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My Stuff Marooned on My Parents' Lawn

Follow The Fleet

Follow the Fleet - Bake & Sherry This is not how we're used to seeing Fred Astaire and Ginger Rodgers, without his top hat and her glamour gown.

But that didn't bother me because I've never seen a Fred and Ginger movie. And this 1936 tale has grown on me.

I thought Fred was cute as a sailor with his odd-shaped head hidden under that white sailor's hat. His awesome sailor's bell bottoms, which pre-dated Cher's by 30 years, moved nicely through the choreography, which we see soon in the first scene on the naval ship, which reminds you uncontrollably of the "Turn Back Time" video.

In Cher's intro, she mentions Fred and Ginger's elegance and how they "rise above the material." The story is a bit fluffy but Ginger and Fred are captivating together with their fussin' and a sparin'.

Cher mentions that her favorite song in the movie is "Get Behind Me Satan" and I guess it's my husband's favorite song too because he sang it to me at the Buffalo Thunder buffet last weekend when I talked him into eating a bite of my cheese cake.

I keep missing the Betty Grable appearance but I cannot miss the Lucille Ball appearance. As Osbourne and Cher agree, she always stands out in her cameos.

This is another movie about stage performers trying to make a living. Ginger is a struggling singer and dancer trying to go solo after success in a duo act with Fred. Fred has been in the Navy for a few years since their relationship faltered.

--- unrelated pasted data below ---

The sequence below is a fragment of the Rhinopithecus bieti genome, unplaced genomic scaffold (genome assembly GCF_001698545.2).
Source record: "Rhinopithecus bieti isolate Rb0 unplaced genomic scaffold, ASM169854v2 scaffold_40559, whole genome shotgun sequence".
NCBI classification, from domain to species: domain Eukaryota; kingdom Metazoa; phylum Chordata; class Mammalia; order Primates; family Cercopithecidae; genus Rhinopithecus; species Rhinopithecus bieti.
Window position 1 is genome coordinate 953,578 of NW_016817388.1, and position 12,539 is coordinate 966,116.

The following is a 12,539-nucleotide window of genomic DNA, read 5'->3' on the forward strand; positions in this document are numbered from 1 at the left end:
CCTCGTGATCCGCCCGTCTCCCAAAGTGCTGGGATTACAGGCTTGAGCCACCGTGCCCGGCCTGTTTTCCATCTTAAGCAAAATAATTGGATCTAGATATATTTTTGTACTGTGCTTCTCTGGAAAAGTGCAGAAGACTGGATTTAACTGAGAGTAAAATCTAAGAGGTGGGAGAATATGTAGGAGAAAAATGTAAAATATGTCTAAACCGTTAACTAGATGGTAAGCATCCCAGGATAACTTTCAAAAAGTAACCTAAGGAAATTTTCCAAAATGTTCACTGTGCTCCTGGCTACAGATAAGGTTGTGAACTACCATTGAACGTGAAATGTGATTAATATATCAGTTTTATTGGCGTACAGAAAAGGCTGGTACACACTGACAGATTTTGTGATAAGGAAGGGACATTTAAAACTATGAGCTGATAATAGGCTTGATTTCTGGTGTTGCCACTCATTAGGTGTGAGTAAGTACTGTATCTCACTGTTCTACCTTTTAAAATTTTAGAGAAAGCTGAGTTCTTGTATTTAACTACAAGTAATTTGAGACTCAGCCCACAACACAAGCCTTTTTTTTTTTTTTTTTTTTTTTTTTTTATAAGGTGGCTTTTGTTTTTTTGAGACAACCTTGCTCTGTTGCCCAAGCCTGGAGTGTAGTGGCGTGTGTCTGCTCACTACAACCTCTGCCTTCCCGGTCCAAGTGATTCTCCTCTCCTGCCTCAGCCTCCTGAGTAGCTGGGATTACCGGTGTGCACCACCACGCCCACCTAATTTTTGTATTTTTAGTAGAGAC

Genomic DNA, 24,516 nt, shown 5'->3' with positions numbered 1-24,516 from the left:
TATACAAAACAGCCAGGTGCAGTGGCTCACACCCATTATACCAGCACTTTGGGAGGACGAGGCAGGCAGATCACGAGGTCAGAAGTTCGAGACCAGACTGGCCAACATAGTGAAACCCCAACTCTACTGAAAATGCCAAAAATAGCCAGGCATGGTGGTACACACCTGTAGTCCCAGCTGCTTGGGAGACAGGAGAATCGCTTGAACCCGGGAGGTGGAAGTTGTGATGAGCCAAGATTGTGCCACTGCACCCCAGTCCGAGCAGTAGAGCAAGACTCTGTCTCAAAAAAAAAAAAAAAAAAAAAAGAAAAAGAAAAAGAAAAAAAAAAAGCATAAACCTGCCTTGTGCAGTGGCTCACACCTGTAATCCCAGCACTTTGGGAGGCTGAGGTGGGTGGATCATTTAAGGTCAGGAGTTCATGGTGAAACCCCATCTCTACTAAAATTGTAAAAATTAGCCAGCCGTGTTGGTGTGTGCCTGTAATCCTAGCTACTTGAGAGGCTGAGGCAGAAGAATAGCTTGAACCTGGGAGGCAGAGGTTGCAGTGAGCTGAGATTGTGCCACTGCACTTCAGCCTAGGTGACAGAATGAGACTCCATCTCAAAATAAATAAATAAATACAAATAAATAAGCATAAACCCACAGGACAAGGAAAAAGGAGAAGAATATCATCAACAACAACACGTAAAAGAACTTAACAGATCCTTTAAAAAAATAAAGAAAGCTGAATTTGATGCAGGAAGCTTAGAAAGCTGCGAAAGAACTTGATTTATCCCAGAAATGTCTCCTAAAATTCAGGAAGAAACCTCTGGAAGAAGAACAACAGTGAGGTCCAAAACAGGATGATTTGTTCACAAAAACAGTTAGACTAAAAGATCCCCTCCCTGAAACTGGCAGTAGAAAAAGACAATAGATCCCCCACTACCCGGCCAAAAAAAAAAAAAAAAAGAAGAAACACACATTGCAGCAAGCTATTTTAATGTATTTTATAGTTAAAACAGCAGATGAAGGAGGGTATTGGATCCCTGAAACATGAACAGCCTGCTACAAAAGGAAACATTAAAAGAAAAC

I appreciated the song "I’m Putting All My Eggs in One Basket" because that's exactly what the supporting actress, Harriet Hilliard, does throughout her plot thread. She  plays Ginger's sister who has suddenly blossomed with a makeover. She's stuck on the first man she meets, Bilge, a lout who only shows signs of humanity when he's made to understand there's a ship in it for him. But Harriet's character is dim in the love department. She wears her ball gown to cook for her man and talks marriage on the first date.

In these old movies, the girls cry with glassy eyes and no tears. But they also say funny things to each other like Ginger says to her sister: "You look too darn intelligent. Girls gotta be dolled up nowdays. It takes a lotta brains to be dumb."

I did get somewhat tired of Irving Berlin's score, which used the same song ("Let Yourself Go") over and over. But this was the depression after all; maybe they were trying to save money and recycle a theme.

The movie slightly touches on class issues as it has in the other Cher TCM picks. For example, in Hobson's Choice there was a class divide between Willie (a laborer) and Maggie's family (business owners). Here there is an official naval class divide between the crew (Fred Astaire and company) and the officers. Ginger plays off this tension to get back at Fred during the party scene.

Rogg020 Fred and Ginger as you are used to seeing them (to the left).

Of course the movie provides a great ballroom dance and these are always worth your attention.

I loved the ship backdrop in this scene. It reminds me of dining out in Long Beach.

 

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